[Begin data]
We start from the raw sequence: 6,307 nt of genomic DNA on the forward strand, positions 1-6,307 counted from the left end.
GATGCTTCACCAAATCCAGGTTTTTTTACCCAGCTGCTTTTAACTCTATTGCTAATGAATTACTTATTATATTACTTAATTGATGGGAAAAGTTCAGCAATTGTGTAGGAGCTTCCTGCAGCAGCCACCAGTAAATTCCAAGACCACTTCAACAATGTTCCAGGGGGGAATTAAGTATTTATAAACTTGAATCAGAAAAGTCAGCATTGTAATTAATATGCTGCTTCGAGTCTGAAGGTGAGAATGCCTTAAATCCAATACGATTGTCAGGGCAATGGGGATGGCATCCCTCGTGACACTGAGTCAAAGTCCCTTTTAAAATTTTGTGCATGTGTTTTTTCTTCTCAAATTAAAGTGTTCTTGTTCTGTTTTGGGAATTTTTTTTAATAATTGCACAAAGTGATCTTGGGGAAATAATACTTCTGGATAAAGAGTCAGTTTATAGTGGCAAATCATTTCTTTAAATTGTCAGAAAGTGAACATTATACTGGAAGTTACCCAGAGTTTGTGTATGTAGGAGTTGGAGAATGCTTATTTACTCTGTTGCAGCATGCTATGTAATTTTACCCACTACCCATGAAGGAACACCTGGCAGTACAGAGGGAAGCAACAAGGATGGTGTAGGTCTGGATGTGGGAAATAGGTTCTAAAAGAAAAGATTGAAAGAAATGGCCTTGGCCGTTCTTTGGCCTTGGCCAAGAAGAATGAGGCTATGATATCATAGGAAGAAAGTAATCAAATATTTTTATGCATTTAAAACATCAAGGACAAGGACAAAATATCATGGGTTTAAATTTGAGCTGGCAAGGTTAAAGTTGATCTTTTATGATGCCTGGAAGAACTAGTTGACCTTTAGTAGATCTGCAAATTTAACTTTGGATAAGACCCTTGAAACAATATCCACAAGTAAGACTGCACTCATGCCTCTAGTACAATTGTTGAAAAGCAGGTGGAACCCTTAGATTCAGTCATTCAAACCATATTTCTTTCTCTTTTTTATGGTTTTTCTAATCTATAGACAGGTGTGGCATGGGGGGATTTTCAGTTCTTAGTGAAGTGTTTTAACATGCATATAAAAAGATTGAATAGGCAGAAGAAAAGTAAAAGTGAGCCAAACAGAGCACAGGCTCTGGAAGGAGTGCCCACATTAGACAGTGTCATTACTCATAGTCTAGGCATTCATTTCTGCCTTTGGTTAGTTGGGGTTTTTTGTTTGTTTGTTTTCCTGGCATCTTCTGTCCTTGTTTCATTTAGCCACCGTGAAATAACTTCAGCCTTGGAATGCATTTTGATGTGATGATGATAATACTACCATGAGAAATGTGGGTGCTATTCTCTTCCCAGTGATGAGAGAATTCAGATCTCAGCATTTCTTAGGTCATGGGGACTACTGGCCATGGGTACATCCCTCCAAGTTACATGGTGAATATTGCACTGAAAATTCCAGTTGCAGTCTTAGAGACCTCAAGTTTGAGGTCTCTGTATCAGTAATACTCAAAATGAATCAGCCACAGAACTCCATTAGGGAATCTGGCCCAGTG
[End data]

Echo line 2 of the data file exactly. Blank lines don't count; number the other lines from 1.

GATGCTTCACCAAATCCAGGTTTTTTTACCCAGCTGCTTTTAACTCTATTGCTAATGAATTACTTATTATATTACTTAATTGATGGGAAAAGTTCAGCAATTGTGTAGGAGCTTCCTGCAGCAGCCACCAGTAAATTCCAAGACCACTTCAACAATGTTCCAGGGGGGAATTAAGTATTTATAAACTTGAATCAGAAAAGTCAGCATTGTAATTAATATGCTGCTTCGAGTCTGAAGGTGAGAATGCCTTAAATCCAATACGATTGTCAGGGCAATGGGGATGGCATCCCTCGTGACACTGAGTCAAAGTCCCTTTTAAAATTTTGTGCATGTGTTTTTTCTTCTCAAATTAAAGTGTTCTTGTTCTGTTTTGGGAATTTTTTTTAATAATTGCACAAAGTGATCTTGGGGAAATAATACTTCTGGATAAAGAGTCAGTTTATAGTGGCAAATCATTTCTTTAAATTGTCAGAAAGTGAACATTATACTGGAAGTTACCCAGAGTTTGTGTATGTAGGAGTTGGAGAATGCTTATTTACTCTGTTGCAGCATGCTATGTAATTTTACCCACTACCCATGAAGGAACACCTGGCAGTACAGAGGGAAGCAACAAGGATGGTGTAGGTCTGGATGTGGGAAATAGGTTCTAAAAGAAAAGATTGAAAGAAATGGCCTTGGCCGTTCTTTGGCCTTGGCCAAGAAGAATGAGGCTATGATATCATAGGAAGAAAGTAATCAAATATTTTTATGCATTTAAAACATCAAGGACAAGGACAAAATATCATGGGTTTAAATTTGAGCTGGCAAGGTTAAAGTTGATCTTTTATGATGCCTGGAAGAACTAGTTGACCTTTAGTAGATCTGCAAATTTAACTTTGGATAAGACCCTTGAAACAATATCCACAAGTAAGACTGCACTCATGCCTCTAGTACAATTGTTGAAAAGCAGGTGGAACCCTTAGATTCAGTCATTCAAACCATATTTCTTTCTCTTTTTTATGGTTTTTCTAATCTATAGACAGGTGTGGCATGGGGGGATTTTCAGTTCTTAGTGAAGTGTTTTAACATGCATATAAAAAGATTGAATAGGCAGAAGAAAAGTAAAAGTGAGCCAAACAGAGCACAGGCTCTGGAAGGAGTGCCCACATTAGACAGTGTCATTACTCATAGTCTAGGCATTCATTTCTGCCTTTGGTTAGTTGGGGTTTTTTGTTTGTTTGTTTTCCTGGCATCTTCTGTCCTTGTTTCATTTAGCCACCGTGAAATAACTTCAGCCTTGGAATGCATTTTGATGTGATGATGATAATACTACCATGAGAAATGTGGGTGCTATTCTCTTCCCAGTGATGAGAGAATTCAGATCTCAGCATTTCTTAGGTCATGGGGACTACTGGCCATGGGTACATCCCTCCAAGTTACATGGTGAATATTGCACTGAAAATTCCAGTTGCAGTCTTAGAGACCTCAAGTTTGAGGTCTCTGTATCAGTAATACTCAAAATGAATCAGCCACAGAACTCCATTAGGGAATCTGGCCCAGTG